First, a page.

Gaming a real career option for women


9 Mar 2016




Gaming a real career option for women

9 Mar 2016

There’s never been a better time for females to sign up for a career in gaming, according to SAE Institute’s Dr Christy Dena.

With more than half of the gaming population estimated to be women, and the games industry projected to be the fastest growing consumer market in Australia, games design and programing are great study options for women in the creative industries.

Dr Dena heads up the gaming department at the Brisbane campus of SAE Creative Media Institute; a world-class international private education provider delivering courses in gaming, animation, audio, film, design, web and other creative disciplines to more than 10,000 students globally.

Recently appointed SAE’s Chair of the Games Program Committee, Dr Dena will be responsible for overseeing curriculum across Australia and in Dubai.

“While female game developers have doubled in numbers since 2009, there’s no hiding the fact that male designers and developers have previously dominated the games industry in Australia and around the world,” she said.

“So the tide is shifting and it’s such an exciting time to be involved in gaming as a woman.

 “It’s an independent space with no gate-keepers, so opportunities are flourishing at the moment. Women are forming their own successful teams, such as the all-women games company, Smithsoft, in Brisbane.

“At SAE, we work and teach on the assumption that women have always been involved in gaming.  Whenever we talk about the history of gaming, we discuss the role of female programmers because they were often unconsciously left out of discussions in the past.”

 Dr Dena said more high schools were introducing game design and programming classes, reflecting growing global industry demand and career opportunities.

“We haven’t been waiting for women to get ready – we’ve been waiting for everyone else to wake up and take notice,” she said.

As well as focussing on recruiting more female games students, SAE teaches students how to design and make games that are more accessible to people of all genders, sexualities and cultural backgrounds as well as those with special needs. 

“We also emphasise the importance of creating games for different purposes – from entertainment and education to helping affect cultural and social change. This is the way forward for gaming as the industry matures, and it’s something that really seems to attract people to the gaming space.”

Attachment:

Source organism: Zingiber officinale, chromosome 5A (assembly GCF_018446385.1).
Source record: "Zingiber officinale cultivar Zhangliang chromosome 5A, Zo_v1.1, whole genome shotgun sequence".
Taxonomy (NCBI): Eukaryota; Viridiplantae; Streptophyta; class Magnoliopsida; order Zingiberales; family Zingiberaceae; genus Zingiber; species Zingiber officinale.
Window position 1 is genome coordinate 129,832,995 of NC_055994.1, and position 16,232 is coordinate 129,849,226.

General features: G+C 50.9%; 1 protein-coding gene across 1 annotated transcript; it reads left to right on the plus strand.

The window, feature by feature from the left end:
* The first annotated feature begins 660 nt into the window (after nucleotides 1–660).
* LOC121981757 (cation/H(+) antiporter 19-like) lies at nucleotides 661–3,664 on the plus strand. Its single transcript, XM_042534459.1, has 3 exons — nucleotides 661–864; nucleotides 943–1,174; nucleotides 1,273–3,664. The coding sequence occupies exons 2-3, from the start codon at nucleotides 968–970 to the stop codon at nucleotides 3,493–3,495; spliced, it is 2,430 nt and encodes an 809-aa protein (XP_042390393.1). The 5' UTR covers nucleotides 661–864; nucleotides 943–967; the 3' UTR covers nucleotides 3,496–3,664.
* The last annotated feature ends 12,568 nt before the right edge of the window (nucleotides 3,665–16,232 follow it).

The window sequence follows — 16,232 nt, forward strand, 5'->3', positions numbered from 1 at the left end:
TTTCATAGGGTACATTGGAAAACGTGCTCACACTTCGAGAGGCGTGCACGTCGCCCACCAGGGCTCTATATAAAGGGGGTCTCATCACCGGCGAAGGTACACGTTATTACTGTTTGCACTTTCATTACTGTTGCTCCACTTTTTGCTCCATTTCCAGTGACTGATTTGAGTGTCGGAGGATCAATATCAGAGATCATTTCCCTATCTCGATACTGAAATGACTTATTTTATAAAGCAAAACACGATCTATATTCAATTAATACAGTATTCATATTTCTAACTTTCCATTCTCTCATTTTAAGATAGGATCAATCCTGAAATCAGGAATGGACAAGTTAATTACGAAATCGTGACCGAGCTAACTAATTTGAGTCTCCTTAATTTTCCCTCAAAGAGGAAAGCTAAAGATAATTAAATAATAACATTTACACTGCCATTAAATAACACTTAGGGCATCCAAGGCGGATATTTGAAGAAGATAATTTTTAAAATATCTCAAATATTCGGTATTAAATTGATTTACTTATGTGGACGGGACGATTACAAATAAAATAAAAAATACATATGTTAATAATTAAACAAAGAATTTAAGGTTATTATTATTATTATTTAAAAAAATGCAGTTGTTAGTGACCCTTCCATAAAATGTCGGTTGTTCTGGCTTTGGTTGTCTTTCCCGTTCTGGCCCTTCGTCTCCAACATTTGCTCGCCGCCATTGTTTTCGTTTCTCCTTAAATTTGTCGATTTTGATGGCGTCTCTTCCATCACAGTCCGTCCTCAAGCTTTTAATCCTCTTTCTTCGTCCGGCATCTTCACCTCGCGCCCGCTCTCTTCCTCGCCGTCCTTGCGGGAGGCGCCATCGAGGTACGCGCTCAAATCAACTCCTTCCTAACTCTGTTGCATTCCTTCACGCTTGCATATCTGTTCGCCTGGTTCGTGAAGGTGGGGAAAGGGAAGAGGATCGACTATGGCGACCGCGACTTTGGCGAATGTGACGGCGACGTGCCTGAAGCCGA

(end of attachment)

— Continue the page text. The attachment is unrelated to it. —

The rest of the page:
Students are also learning creative leadership skills that can help women transition from more traditional roles, such as games producer, to creative lead.

“There’s nothing wrong with being a games producer, but there’s been an under-representation of women in designer roles, programming and creative leadership.

“At SAE, we’re not just about gearing students to work in AAA studios – we’re helping to develop the next generation of independent, entrepreneurial game designers and developers. 

“They may still end up working for a big studio, but it may just be a path – not the final destination.”

Outside her role at SAE, Dr Dena keeps busy as an acclaimed games writer, designer and director highly sought for her expertise in transmedia and teaching practice.

She was granted Australia’s first Digital Writing Residency, has worked on award winning games, film, digital and theatre projects, and has appeared as a keynote speaker at events including Power to the Pixel (London), DIYDays (LA), TEDxTransmedia (Switzerland), and Transmedia Living lab (Madrid). She is also a member of the International Academy of Television Arts and Sciences, which presents the Primetime Emmy Awards.

In 2015, Dr Dena helped pull together a workshop for women as part of the Brisbane International Game Developers Association (brIGDA).

“We found that women were craving the opportunity to talk, and to ask the hard questions about their chances of success,” she said.

“It’s really important that we provide these types of forums for women to engage and will be holding more game events in Brisbane as part of the World Science Festival being held this March.”